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Mobility in the Urban Labor Market: A Panel Data Analysis for Mexico

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  • Gong, Xiaodong
  • Van Soest, Arthur
  • Villagomez, Elizabeth

Abstract

We analyze mobility in urban Mexico between three labor market states: working in the formal sector, working in the informal sector, and not working. A dynamic multinomial logit panel data model with random effects is used, explaining the labor market state of each individual during each time period. The data are drawn from Mexico's Urban Employment Survey, a quarterly household survey for urban Mexico. While some of the descriptive statistics suggest that informal sector jobs are inferior to formal sector jobs, formal tests cannot reject the null hypothesis of equal transition rates between formal and informal sector jobs for homogeneous groups of workers. Looking at entry and exit into and out of nonemployment, we find that transitions from formal sector jobs to nonemployment were less likely than transitions from informal sector jobs to nonemployment in 1992 but not in 1999, suggesting that employment protection in the formal sector has been reduced.

Suggested Citation

  • Gong, Xiaodong & Van Soest, Arthur & Villagomez, Elizabeth, 2004. "Mobility in the Urban Labor Market: A Panel Data Analysis for Mexico," Economic Development and Cultural Change, University of Chicago Press, vol. 53(1), pages 1-36, October.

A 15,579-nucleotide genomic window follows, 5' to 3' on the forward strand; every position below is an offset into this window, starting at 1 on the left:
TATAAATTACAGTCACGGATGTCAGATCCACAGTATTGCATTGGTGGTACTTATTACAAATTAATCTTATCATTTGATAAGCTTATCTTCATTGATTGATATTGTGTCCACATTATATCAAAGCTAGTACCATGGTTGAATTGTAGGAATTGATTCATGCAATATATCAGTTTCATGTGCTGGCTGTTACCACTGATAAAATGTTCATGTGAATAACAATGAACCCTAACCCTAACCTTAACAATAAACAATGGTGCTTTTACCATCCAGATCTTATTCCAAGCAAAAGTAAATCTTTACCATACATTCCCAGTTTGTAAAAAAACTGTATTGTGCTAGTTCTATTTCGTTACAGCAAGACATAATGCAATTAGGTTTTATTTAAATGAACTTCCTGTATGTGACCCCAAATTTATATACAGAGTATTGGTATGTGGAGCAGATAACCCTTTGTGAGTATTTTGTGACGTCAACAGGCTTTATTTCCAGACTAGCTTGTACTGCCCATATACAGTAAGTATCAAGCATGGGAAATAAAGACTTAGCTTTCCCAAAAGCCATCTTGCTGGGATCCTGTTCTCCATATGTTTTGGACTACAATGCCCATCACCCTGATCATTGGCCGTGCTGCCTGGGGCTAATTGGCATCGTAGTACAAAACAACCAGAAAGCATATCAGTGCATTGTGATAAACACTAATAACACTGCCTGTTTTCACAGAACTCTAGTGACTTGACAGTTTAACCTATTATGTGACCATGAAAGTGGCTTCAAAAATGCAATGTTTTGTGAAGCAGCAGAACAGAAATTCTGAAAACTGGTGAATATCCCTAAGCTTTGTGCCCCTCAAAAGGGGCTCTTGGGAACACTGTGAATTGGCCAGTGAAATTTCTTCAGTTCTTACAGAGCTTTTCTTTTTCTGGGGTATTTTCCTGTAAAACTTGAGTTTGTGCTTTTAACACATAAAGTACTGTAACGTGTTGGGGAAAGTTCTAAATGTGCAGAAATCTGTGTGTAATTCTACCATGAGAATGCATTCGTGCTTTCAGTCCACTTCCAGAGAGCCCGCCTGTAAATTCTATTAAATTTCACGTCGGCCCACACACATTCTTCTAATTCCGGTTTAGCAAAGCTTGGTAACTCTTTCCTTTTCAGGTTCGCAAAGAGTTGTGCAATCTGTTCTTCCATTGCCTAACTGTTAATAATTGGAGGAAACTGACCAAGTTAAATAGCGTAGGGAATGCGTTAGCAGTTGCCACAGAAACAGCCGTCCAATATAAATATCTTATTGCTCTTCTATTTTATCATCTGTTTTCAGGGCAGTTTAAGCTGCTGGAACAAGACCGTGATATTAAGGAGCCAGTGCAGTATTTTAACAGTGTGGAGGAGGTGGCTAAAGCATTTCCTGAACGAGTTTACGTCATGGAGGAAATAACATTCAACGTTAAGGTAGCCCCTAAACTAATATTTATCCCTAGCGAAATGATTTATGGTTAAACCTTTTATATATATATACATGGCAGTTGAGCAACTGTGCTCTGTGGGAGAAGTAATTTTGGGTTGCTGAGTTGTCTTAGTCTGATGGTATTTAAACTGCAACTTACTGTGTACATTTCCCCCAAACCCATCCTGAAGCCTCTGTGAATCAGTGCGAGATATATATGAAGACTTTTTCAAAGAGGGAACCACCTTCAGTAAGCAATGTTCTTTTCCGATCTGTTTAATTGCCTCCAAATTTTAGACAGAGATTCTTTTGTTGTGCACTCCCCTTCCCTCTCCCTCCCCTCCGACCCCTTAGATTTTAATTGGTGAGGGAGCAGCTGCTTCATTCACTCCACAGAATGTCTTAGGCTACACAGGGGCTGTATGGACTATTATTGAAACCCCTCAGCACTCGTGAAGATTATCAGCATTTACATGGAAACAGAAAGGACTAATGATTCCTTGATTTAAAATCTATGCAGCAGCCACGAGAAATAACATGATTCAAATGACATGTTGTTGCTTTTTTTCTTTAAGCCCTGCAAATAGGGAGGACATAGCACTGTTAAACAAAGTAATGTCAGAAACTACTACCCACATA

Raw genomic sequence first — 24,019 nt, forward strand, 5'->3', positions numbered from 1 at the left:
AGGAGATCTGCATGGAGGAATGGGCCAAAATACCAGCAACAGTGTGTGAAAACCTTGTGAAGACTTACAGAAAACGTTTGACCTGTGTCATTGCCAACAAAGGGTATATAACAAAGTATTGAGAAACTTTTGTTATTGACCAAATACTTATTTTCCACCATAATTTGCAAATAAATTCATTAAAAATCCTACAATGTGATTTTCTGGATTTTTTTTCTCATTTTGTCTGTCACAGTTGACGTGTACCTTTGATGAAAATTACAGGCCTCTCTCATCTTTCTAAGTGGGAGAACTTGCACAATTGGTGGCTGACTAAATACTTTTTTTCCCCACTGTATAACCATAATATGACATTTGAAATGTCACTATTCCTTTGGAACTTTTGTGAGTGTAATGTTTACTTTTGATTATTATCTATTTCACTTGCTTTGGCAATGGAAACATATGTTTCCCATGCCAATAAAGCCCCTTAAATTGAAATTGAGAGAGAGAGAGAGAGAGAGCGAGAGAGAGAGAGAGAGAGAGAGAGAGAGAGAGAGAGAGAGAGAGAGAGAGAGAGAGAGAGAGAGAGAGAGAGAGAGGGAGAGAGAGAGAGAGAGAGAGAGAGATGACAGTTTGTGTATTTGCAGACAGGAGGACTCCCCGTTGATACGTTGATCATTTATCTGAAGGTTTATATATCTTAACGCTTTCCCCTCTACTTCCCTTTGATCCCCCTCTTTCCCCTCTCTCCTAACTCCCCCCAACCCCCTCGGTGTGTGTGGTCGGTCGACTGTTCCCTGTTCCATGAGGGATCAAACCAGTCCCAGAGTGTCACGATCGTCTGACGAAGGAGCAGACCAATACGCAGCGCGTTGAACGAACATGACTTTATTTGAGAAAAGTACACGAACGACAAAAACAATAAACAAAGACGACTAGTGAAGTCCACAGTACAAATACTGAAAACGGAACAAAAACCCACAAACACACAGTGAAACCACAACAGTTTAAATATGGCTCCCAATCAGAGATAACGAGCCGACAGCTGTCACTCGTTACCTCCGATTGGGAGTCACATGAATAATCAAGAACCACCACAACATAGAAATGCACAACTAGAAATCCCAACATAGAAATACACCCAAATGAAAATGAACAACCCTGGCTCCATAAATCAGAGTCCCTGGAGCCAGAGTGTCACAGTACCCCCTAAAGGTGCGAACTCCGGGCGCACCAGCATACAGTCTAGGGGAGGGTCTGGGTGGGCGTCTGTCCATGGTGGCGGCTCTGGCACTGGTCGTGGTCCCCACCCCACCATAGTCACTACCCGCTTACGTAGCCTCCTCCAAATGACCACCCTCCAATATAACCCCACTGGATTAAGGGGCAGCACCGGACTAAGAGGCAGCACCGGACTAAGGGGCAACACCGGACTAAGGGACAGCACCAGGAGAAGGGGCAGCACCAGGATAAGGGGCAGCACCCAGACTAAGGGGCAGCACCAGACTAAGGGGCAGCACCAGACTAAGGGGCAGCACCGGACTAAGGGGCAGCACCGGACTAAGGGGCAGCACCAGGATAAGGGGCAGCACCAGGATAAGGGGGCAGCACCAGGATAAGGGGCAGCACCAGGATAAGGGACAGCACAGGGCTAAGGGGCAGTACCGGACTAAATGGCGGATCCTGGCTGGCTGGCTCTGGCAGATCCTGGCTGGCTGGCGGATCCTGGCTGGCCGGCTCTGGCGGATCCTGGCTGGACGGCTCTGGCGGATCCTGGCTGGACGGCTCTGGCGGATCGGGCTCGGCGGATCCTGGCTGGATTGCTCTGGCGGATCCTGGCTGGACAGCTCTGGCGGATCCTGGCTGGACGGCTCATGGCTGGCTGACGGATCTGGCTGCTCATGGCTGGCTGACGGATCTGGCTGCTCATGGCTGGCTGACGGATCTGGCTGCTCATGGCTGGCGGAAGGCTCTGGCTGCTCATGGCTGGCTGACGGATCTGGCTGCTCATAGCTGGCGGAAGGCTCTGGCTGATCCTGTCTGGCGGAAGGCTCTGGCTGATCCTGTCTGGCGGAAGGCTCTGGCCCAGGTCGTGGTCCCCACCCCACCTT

• Handle: RePEc:ucp:ecdecc:y:2004:v:53:i:1:p:1-36
    DOI: 10.1086/423251
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    References listed on IDEAS

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    More about this item

    JEL classification:

    • C23 - Mathematical and Quantitative Methods - - Single Equation Models; Single Variables - - - Models with Panel Data; Spatio-temporal Models
    • C25 - Mathematical and Quantitative Methods - - Single Equation Models; Single Variables - - - Discrete Regression and Qualitative Choice Models; Discrete Regressors; Proportions; Probabilities
    • J60 - Labor and Demographic Economics - - Mobility, Unemployment, Vacancies, and Immigrant Workers - - - General
    • R23 - Urban, Rural, Regional, Real Estate, and Transportation Economics - - Household Analysis - - - Regional Migration; Regional Labor Markets; Population

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